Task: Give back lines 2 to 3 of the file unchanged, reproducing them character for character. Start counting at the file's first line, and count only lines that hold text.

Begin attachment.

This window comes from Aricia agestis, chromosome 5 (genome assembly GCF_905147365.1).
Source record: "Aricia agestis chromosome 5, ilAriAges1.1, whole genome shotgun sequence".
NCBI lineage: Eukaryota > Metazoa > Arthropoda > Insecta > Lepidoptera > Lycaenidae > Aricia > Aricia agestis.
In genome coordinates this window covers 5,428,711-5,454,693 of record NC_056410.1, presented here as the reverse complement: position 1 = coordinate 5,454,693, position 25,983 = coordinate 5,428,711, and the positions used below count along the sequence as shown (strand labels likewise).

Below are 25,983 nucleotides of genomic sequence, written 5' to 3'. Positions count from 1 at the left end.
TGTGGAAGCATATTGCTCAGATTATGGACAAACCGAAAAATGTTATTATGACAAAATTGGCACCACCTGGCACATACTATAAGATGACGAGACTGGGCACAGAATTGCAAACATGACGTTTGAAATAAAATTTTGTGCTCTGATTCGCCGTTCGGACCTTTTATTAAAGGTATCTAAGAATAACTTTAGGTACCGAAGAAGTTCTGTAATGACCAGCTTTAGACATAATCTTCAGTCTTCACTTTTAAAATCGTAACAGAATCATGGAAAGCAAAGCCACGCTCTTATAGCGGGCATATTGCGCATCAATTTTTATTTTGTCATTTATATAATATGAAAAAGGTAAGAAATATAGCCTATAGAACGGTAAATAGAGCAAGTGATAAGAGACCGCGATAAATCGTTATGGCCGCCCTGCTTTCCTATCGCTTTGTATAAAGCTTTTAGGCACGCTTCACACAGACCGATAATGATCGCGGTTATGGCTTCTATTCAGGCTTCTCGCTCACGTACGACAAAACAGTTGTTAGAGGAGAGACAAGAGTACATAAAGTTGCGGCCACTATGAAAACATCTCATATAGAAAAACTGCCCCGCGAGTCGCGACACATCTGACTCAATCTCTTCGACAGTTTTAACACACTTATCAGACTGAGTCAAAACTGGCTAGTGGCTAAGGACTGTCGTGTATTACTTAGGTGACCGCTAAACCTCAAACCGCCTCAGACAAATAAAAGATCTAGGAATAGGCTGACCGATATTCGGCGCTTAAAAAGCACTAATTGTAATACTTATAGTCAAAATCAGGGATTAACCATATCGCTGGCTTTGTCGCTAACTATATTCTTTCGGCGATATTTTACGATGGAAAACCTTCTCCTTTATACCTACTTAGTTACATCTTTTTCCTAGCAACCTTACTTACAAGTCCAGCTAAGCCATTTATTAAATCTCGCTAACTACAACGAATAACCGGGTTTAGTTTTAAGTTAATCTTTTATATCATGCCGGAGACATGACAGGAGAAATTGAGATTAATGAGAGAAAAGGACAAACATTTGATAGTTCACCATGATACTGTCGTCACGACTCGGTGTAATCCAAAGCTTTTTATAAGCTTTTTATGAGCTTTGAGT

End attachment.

Source record: "Aricia agestis chromosome 5, ilAriAges1.1, whole genome shotgun sequence".
NCBI lineage: Eukaryota > Metazoa > Arthropoda > Insecta > Lepidoptera > Lycaenidae > Aricia > Aricia agestis.